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What’s better than one octopus? A THOUSAND OF THEM


noaasanctuaries:

πŸ™πŸ™πŸ™πŸ™πŸ™! While diving in the deep waters of Monterey Bay National Marine Sanctuary, researchers aboard the E/V NautilusΒ came across more than a THOUSAND octopuses! These octopuses – Muusoctopus robustus – were in a likely brooding posture. They were tucked into nooks in the seafloor with their arms inverted, covering their bodies and white egg clusters.

Yes, those white dots are all octopuses. Here’s a closer view of one of them:

(Isn’t she beautiful? That’s her siphon that she’s showing off. Octopuses squeeze water through their siphon to swim and steer. They also use their siphon to blow oxygen-rich water gently over their eggs.)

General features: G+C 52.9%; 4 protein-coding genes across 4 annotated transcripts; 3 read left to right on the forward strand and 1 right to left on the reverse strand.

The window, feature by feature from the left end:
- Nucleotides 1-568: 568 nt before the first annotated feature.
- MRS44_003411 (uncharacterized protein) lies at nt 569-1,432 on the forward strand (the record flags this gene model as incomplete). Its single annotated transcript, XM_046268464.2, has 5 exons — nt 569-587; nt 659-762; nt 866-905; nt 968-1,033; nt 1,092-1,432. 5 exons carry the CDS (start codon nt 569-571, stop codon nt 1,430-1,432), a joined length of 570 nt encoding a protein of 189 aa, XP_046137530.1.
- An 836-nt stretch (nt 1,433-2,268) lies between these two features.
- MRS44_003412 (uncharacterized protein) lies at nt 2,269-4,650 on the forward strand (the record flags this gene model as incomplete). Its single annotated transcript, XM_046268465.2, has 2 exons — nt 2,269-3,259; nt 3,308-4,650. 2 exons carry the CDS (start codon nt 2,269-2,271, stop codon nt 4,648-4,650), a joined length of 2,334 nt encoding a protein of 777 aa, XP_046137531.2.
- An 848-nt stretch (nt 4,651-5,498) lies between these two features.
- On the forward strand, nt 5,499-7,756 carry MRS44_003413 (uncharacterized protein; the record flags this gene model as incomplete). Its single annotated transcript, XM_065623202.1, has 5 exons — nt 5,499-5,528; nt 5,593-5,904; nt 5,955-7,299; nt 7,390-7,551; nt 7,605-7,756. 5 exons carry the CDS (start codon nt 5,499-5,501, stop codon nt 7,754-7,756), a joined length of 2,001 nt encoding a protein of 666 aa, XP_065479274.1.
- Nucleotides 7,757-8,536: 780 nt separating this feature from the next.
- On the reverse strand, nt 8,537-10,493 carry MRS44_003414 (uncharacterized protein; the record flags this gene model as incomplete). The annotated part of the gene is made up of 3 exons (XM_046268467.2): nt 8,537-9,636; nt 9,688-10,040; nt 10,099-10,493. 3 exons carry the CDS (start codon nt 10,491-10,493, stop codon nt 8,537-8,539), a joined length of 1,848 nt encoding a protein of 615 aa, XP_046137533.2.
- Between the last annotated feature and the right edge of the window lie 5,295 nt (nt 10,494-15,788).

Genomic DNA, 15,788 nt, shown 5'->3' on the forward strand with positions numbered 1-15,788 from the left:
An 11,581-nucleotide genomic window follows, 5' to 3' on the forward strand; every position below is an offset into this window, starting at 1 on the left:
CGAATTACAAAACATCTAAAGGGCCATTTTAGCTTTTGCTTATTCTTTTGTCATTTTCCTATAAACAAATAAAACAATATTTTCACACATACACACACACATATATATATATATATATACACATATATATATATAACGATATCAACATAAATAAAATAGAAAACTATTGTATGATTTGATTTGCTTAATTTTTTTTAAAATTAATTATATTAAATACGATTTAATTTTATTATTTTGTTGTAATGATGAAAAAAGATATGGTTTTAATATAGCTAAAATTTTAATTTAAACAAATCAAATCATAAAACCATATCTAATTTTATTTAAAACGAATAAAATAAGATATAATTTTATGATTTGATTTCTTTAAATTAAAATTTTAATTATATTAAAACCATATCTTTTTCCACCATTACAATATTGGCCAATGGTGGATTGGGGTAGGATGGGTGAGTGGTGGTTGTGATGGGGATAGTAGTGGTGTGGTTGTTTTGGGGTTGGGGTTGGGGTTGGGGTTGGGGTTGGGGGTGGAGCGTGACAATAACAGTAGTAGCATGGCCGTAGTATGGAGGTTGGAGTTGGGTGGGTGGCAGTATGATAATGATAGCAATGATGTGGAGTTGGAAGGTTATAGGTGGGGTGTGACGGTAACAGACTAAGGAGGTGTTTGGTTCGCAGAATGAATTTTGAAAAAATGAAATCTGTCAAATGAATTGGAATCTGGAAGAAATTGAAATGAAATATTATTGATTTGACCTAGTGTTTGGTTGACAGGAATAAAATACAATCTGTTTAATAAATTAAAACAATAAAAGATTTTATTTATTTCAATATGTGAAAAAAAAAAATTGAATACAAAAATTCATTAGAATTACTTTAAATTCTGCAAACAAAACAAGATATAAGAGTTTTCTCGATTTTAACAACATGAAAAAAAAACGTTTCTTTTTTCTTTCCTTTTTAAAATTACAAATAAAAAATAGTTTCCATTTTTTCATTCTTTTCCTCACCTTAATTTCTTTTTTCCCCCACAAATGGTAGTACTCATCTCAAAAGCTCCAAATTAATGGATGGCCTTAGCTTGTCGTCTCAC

The octopuses were near shimmering fluid seeps, which were previously unknown to occur in this region. Near the octopuses, you can see sea anemones, sea snails, and other organisms. This dive was at about 3,000 meters (1.9 miles). We have footage of the octopuses for you, too:

The E/V Nautilus is currently in port to repair its ROV cable, but should be out at sea again soon! Find photos, videos, and information about the expedition here, and visit nautiluslive.org to watch the dives.

(GIF 1 description: Many white octopuses resting on the seafloor. GIF 2: An octopus rests on the seafloor and displays her siphon through her arms. GIFs/video credit: Ocean Exploration Trust/NOAA)Β 

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